Also, some private schools offer things the district can't compete with, whether it's religious training or a specialized curriculum. Nicole Wilson, director of Montessori by the Sea in Pass-a-Grille, said the school lost a couple of families to Gulf Beaches Elementary but gained others.
"Our core families are looking for a Montessori education," she said.
Christopoulos said that for the first time this year, the district asked for a list of students enrolled in his Plato schools. Maybe his students will start getting recruitment mail from the district, he joked.
But he isn't worried, he said. "It's important to have all these different choices for the parents."
Grego said it will take time to build enrollment in new programs or change the reputations of certain schools.
"I had a number of parents say . . . 'I really like this concept, but it's a new program and I'm a little hesitant,' " he said. "And I get that."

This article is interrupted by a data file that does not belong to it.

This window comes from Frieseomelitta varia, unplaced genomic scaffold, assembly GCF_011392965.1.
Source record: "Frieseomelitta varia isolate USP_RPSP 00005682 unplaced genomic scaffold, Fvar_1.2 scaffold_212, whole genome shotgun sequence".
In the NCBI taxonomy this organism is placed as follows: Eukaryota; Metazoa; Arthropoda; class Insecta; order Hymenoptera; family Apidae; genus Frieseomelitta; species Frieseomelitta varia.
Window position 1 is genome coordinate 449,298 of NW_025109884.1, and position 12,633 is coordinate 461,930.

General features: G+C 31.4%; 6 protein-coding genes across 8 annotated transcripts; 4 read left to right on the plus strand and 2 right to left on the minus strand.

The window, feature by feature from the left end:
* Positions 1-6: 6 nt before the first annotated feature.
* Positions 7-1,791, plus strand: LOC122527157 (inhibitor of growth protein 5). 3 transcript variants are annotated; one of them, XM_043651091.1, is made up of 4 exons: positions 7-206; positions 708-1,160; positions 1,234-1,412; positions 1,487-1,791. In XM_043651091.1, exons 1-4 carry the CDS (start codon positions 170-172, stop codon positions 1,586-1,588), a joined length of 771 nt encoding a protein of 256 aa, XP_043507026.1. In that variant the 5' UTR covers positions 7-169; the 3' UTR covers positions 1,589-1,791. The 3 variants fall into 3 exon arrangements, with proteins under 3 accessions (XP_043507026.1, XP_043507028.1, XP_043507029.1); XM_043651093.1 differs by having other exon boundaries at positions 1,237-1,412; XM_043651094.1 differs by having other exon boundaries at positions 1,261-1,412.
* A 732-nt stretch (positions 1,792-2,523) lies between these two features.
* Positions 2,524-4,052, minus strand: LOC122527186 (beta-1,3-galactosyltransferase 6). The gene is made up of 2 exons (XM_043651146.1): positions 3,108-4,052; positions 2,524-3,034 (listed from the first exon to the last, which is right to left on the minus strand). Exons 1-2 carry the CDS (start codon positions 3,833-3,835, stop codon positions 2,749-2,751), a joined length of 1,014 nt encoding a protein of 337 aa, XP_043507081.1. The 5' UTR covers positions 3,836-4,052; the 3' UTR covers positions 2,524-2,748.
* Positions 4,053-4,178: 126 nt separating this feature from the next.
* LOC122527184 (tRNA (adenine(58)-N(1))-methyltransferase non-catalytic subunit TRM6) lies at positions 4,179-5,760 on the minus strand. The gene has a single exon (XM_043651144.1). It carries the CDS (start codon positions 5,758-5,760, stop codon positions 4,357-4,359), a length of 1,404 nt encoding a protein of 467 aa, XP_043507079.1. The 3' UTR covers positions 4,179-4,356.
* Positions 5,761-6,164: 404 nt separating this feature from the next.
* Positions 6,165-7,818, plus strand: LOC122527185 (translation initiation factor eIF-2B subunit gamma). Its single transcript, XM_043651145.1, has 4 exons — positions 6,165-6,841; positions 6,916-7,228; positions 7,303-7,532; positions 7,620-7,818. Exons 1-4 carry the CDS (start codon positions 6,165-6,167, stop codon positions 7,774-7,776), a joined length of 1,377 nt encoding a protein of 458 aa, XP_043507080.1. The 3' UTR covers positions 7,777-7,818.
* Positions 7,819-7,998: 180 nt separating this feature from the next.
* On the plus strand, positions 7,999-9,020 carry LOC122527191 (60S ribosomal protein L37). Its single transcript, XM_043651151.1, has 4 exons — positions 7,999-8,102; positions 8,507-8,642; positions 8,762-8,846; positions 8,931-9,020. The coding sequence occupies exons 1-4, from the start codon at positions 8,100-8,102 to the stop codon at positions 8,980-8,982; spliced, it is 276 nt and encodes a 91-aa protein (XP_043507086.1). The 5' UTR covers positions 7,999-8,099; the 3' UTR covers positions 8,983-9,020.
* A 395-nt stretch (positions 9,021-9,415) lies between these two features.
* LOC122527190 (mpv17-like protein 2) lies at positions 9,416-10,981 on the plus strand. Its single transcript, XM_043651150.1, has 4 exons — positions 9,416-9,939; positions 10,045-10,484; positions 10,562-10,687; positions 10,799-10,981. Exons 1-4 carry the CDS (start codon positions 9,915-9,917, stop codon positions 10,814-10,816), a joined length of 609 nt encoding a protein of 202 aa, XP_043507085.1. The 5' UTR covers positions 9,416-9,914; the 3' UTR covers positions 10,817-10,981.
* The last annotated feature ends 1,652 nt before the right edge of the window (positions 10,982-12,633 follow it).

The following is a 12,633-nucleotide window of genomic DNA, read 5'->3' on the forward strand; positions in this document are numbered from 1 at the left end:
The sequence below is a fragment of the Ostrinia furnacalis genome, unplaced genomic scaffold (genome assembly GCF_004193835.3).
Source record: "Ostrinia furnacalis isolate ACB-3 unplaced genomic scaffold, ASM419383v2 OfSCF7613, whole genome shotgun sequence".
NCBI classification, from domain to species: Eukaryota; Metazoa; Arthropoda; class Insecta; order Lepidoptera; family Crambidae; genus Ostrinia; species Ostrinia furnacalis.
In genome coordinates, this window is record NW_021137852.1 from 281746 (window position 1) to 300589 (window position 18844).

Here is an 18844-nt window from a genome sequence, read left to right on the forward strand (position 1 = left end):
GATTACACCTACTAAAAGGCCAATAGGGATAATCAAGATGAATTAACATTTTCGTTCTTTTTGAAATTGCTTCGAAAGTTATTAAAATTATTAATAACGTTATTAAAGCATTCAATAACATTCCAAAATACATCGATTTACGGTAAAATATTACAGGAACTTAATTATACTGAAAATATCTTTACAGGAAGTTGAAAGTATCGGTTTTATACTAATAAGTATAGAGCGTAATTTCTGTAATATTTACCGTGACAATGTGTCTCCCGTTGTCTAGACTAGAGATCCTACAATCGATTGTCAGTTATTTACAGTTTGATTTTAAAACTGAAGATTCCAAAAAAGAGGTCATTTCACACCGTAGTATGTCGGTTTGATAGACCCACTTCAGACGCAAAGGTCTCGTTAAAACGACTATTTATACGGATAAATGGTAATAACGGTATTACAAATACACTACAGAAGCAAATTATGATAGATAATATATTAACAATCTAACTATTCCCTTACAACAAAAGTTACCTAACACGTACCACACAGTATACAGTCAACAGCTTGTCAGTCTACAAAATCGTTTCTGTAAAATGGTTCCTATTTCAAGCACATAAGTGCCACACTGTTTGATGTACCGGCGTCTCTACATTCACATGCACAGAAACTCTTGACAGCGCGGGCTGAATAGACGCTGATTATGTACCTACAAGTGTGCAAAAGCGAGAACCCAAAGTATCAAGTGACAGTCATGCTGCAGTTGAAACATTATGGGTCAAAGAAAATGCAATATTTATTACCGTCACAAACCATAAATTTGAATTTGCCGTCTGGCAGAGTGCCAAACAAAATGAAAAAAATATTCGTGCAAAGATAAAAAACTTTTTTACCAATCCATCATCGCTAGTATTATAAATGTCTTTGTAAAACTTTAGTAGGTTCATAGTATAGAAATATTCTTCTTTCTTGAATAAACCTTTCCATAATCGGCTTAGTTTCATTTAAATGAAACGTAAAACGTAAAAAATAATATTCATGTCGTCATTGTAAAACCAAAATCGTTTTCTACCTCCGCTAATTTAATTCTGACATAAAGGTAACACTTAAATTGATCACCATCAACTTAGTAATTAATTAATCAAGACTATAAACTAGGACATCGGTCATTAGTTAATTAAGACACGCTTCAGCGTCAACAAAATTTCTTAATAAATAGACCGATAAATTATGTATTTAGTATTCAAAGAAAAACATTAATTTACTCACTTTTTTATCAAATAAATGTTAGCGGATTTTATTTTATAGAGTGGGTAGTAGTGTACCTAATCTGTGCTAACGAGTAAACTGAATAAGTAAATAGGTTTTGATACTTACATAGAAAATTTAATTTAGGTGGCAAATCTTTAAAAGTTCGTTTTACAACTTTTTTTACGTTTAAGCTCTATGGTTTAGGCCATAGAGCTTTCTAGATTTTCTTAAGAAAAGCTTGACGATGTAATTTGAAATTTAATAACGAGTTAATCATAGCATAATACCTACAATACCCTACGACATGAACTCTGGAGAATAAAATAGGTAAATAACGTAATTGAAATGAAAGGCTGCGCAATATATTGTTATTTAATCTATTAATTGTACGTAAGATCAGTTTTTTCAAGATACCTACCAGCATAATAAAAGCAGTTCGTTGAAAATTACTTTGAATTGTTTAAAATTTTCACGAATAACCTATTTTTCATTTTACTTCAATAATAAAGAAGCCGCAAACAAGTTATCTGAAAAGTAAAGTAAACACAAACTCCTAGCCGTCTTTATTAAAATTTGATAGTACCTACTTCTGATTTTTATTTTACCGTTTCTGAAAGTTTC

This year, new programs attracted 181 students from outside the traditional school system, according to district figures. Many more came from other district schools.
East Lake High School's new middle school engineering program drew 390 students this year. Of those, 41 came from outside district schools and eight from charter schools. Gulf Beaches drew 296 students this year. Of those, 58 first- through fifth-graders had never been in district schools. Three came from charters.
In its rush to add new programs, the district could be competing with itself.
John Hopkins Middle, which is to add a new IB middle years program, is less than two miles from a similar program at Sanderlin K-8. When Gulf Beaches closed in 2009, Azalea Elementary School received some of its students. This year the flow reversed, with Azalea losing 91 students.
Lawrence said those moves can create space for new programs. Sandy Lane Elementary School, just around the corner from Kings Highway, lost more than 100 students this year. But soon, Grego plans to turn Sandy Lane into a performing arts magnet similar to the popular Perkins Elementary School in St. Petersburg.
"I'm very excited about those possibilities," Grego said.
Contact Cara Fitzpatrick at [email protected] Follow @fitz_ly.